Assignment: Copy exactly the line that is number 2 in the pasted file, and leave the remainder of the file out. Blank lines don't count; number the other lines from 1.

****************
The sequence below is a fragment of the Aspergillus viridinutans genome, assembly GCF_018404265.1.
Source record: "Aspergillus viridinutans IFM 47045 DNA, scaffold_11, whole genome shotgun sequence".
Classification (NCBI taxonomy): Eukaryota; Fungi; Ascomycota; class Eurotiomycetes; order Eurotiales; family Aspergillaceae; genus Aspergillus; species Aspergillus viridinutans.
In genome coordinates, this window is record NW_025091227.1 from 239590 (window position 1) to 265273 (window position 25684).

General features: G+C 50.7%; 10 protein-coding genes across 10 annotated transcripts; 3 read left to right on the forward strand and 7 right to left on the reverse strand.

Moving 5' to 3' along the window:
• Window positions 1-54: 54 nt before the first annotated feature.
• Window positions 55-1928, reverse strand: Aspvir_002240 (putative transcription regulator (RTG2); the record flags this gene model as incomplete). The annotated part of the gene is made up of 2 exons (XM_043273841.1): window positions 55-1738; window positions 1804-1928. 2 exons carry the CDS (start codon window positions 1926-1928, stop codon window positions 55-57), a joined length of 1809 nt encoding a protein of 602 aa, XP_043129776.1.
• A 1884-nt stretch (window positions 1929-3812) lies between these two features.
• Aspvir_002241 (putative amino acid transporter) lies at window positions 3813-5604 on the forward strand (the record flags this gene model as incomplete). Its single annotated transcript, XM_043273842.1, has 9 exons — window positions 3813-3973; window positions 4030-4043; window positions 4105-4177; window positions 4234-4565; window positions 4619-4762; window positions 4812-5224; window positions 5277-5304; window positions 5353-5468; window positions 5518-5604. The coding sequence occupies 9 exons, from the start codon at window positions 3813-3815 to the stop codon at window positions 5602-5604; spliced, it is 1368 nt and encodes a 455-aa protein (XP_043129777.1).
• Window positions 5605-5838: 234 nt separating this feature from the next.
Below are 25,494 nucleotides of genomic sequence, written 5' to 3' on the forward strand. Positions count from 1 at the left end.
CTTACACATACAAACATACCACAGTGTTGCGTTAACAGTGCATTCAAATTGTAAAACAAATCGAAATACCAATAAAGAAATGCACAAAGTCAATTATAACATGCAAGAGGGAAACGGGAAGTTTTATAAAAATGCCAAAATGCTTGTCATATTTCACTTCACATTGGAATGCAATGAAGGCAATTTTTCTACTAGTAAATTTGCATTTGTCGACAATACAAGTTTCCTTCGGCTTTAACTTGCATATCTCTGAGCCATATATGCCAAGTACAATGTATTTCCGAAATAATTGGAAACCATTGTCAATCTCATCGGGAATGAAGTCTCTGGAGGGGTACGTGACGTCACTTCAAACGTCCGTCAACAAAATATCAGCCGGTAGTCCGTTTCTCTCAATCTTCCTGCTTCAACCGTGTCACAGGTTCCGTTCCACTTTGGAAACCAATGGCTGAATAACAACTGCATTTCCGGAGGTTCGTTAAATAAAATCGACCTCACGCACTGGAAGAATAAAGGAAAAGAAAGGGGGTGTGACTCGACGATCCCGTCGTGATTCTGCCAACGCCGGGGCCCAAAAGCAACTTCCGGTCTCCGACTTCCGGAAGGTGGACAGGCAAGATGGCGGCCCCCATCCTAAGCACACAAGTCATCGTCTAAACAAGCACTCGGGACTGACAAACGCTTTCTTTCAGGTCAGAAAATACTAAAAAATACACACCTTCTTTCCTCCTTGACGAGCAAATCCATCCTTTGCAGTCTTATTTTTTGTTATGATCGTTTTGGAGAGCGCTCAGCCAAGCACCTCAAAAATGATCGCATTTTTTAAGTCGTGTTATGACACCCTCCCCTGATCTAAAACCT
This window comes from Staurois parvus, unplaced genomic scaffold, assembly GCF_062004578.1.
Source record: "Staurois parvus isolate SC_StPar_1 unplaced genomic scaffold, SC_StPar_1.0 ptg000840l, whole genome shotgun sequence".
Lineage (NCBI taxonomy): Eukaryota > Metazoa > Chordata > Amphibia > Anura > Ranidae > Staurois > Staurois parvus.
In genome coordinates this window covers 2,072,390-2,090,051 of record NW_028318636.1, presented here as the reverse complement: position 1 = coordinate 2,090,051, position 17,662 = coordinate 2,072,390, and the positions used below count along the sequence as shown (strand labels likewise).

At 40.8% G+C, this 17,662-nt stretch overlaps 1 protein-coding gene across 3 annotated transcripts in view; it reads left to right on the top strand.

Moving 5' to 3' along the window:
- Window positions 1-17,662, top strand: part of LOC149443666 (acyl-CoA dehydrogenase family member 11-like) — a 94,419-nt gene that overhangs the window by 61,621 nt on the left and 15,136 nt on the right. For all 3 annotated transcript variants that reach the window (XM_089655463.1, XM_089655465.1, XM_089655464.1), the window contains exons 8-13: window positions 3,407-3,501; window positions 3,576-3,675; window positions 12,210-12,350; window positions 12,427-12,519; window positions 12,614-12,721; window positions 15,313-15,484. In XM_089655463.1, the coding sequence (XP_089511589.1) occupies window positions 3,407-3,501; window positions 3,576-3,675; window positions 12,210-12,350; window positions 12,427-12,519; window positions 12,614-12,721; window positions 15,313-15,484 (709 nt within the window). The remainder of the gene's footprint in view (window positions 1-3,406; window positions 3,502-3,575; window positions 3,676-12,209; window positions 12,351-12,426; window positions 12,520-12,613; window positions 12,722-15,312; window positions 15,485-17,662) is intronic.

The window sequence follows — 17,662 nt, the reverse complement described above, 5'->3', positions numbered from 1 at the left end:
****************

Source record: "Aspergillus viridinutans IFM 47045 DNA, scaffold_11, whole genome shotgun sequence".